• Structural and mutational results characterize RAD51 interactions with the breast cancer susceptibility protein BRCA2 in higher eukaryotes [33].
  • BRCA2 cooperates with histone acetyltransferases in androgen receptor-mediated transcription [16].
  • Mutations in BRCA2, which participates in homologous recombination (HR), are the underlying cause in some FA patients [45].

Analytical, diagnostic and therapeutic context of BRCA2

  • With respect to BRCA2 IDCs and control group, non-BRCA1/2 tumors were of lower grade and had a lower proliferation rate [46].
  • Five-year disease-free survival (DFS) and overall survival (OS) were significantly decreased in BRCA2-positive patients (67% versus 28% for BRCA2-negative versus positive patients, respectively, P = 0.017 for DFS; 86% versus 25%, P = 0.006 for OS) [28].
  • There was no apparent difference in the radiosensitivity between cells with BRCA1 vs. BRCA2 mutations (p = 0.769), although the small sample size minimizes the certainty of this observation [47].
  • After microdissection of tumor and normal tissue from paraffin-embedded tissue blocks, DNA was extracted and samples were examined for LOH at chromosomal segments encompassing BRCA1 and BRCA2 [48].
  • OBJECTIVE.: From analysis of pre-cancer ovarian tissues obtained from prophylactic oophorectomies, several studies reported the increased ovarian morphological changes in high-risk ovaries, but whether these morphological changes are associated with BRCA1/BRCA2 genotypes or are cancer precursors is controversial [49].


  1. Synergistic tumor suppressor activity of BRCA2 and p53 in a conditional mouse model for breast cancer. Jonkers, J., Meuwissen, R., van der Gulden, H., Peterse, H., van der Valk, M., Berns, A. Nat. Genet. (2001) [Pubmed]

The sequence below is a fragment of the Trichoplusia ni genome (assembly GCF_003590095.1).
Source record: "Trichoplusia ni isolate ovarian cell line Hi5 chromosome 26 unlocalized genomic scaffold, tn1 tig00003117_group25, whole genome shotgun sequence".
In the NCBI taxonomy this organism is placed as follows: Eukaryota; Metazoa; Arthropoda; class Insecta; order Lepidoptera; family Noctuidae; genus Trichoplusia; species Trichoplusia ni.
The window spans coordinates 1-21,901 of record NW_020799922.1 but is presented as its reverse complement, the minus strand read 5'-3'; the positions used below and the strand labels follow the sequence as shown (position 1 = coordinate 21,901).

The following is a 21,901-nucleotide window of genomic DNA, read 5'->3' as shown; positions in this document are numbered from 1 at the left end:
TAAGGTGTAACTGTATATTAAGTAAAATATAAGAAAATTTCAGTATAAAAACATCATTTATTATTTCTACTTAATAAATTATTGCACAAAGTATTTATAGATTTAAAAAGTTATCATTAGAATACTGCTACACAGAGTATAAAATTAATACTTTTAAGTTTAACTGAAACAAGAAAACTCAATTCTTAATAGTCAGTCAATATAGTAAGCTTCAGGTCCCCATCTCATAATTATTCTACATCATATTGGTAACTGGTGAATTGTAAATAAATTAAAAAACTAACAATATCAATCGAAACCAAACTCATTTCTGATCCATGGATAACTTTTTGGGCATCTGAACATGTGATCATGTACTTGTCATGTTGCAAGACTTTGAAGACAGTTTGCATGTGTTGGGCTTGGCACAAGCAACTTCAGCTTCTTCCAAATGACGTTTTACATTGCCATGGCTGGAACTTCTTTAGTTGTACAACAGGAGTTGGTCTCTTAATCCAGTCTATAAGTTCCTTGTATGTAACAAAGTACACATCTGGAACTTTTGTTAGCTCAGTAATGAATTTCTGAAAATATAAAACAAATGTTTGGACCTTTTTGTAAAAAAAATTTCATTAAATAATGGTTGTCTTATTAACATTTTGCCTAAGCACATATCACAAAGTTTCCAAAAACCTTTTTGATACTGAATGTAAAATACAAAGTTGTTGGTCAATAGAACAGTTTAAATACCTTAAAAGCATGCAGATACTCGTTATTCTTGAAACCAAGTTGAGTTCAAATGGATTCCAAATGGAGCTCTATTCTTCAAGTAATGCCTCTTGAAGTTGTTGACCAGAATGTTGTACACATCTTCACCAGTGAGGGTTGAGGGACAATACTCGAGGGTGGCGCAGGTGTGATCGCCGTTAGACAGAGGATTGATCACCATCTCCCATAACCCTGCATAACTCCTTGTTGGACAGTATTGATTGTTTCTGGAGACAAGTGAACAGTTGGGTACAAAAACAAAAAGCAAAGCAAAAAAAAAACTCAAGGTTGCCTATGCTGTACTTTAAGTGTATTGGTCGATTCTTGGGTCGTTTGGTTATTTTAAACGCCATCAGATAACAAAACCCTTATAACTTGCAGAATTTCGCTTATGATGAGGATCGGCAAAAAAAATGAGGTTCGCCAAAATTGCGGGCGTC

2. Low-penetrance susceptibility to breast cancer due to CHEK2(*)1100delC in noncarriers of BRCA1 or BRCA2 mutations. Meijers-Heijboer, H., van den Ouweland, A., Klijn, J., Wasielewski, M., de Snoo, A., Oldenburg, R., Hollestelle, A., Houben, M., Crepin, E., van Veghel-Plandsoen, M., Elstrodt, F., van Duijn, C., Bartels, C., Meijers, C., Schutte, M., McGuffog, L., Thompson, D., Easton, D., Sodha, N., Seal, S., Barfoot, R., Mangion, J., Chang-Claude, J., Eccles, D., Eeles, R., Evans, D.G., Houlston, R., Murday, V., Narod, S., Peretz, T., Peto, J., Phelan, C., Zhang, H.X., Szabo, C., Devilee, P., Goldgar, D., Futreal, P.A., Nathanson, K.L., Weber, B., Rahman, N., Stratton, M.R. Nat. Genet. (2002) [Pubmed]
  3. A human ortholog of archaeal DNA repair protein Hef is defective in Fanconi anemia complementation group M. Meetei, A.R., Medhurst, A.L., Ling, C., Xue, Y., Singh, T.R., Bier, P., Steltenpool, J., Stone, S., Dokal, I., Mathew, C.G., Hoatlin, M., Joenje, H., de Winter, J.P., Wang, W. Nat. Genet. (2005) [Pubmed]
  4. Brca2 is involved in meiosis in Arabidopsis thaliana as suggested by its interaction with Dmc1. Siaud, N., Dray, E., Gy, I., Gérard, E., Takvorian, N., Doutriaux, M.P. EMBO J. (2004) [Pubmed]
  5. Loss of heterozygosity at the BRCA2 locus detected by multiplex ligation-dependent probe amplification is common in prostate cancers from men with a germline BRCA2 mutation. Willems, A.J., Dawson, S.J., Samaratunga, H., De Luca, A., Antill, Y.C., Hopper, J.L., Thorne, H.J. Clin. Cancer Res. (2008) [Pubmed]